Another tough round for Jaa
Dealing with fame isn't quite as easy as kicking the daylights out of film villains, as action hero Thatchakorn "Tony Jaa" Yeerum repeatedly discovers
The upcountry boy has had little peace since becoming a superstar.
Jaa was having a go at directing for the first time a couple of years back, helming "Ong-Bak 2" and "Ong-Bak 3", and ended up hiding from the world for a few weeks. He abruptly disappeared from the set and no one knew where he was, including peeved producer Somsak "Sia Jiang" Techarattanaprasert. They ended up bringing in Prachya Pinkaew and Panna Ritthikrai to help Jaa finish the project.
And last week we had a bit of deja vu, even after a string of good news that intervened - a lovely wedding, then a joyful daughter, a nearly completed movie with Prachya and Yanin "Jeeja" Vismitananda, and his first foreign production, appearing alongside his old "Ong-Bak" sidekick Petthai "Mum" Wongkamlao with Belgian action man Jean Claude Van Damme. Jaa is even set to direct another flick.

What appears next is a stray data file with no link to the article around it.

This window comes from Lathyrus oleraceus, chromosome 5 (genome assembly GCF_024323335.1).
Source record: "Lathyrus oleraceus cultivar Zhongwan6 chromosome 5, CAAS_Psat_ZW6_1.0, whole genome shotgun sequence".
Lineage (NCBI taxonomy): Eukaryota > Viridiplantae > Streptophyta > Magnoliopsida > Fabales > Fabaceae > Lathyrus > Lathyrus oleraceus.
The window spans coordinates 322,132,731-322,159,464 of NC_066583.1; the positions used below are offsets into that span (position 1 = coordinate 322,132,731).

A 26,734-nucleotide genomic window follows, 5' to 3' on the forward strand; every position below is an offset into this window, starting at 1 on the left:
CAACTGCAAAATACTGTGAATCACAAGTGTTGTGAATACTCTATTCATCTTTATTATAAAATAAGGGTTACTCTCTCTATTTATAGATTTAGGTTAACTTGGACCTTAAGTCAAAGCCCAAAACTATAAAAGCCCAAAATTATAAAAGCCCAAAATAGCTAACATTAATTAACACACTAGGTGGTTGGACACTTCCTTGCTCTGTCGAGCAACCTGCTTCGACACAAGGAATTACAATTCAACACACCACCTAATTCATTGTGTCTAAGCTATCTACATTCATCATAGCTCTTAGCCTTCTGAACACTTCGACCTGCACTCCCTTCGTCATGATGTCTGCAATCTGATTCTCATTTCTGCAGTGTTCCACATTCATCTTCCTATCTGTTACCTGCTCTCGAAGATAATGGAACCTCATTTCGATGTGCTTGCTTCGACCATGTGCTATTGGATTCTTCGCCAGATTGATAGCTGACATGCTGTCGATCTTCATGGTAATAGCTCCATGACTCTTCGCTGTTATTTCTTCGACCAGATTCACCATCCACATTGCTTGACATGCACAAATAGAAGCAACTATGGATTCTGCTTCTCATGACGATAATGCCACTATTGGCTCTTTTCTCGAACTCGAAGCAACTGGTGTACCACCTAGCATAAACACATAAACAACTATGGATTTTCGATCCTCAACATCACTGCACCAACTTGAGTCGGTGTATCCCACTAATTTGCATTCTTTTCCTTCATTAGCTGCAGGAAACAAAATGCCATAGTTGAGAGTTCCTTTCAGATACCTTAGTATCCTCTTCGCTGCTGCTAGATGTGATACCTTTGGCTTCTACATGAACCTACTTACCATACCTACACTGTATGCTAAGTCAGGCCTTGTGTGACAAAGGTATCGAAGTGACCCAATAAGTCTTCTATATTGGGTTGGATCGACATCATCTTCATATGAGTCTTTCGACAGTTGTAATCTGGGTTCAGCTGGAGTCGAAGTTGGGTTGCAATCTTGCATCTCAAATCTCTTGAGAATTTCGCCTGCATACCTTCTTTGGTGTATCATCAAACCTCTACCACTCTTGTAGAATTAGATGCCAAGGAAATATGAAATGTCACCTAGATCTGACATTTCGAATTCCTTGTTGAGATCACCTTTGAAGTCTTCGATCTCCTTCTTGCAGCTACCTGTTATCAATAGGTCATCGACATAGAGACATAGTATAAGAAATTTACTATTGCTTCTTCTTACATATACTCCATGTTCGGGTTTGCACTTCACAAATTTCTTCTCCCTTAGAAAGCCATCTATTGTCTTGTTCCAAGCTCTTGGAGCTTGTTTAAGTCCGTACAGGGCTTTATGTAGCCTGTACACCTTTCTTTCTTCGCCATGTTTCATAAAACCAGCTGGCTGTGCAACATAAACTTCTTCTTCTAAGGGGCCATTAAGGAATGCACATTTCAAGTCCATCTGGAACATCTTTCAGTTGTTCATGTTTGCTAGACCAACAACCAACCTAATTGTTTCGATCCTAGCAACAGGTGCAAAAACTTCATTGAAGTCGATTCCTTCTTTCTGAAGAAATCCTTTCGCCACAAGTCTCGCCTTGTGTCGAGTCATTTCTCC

Suddenly there was his father on TV saying he hadn't had any contact with Jaa in three months and his son was no longer sending money home. Dad reckoned Jaa's wife was behind it. Not so, countered Jaa's wife Boongyi. In fact the problem is Jaa's sister and brother-in-law, who exploit him, says Boongyi, who got into a brawl with her sibling in-laws at their wedding last May.
The war of words continues, with Jaa himself glaringly absent.
Sia Jiang has attested to Jaa's devotion to his old man. "I've told his dad many times that he should just let Jaa get on with his life. He has his own family to feed now and he's no longer a kid."
A few days ago Jaa went to Wat Traimitr Wittayaram for a blessing ritual for the new film he's going to direct as well as star in. No press was allowed near, so we can only surmise about the movie. It looks like another punch-up flick because his mentor Panna and actress-director Julaluck Ismalone of "Fighting Fish" fame were at the ceremony too.
Presumably everyone's just waiting for the family fisticuffs to subside first.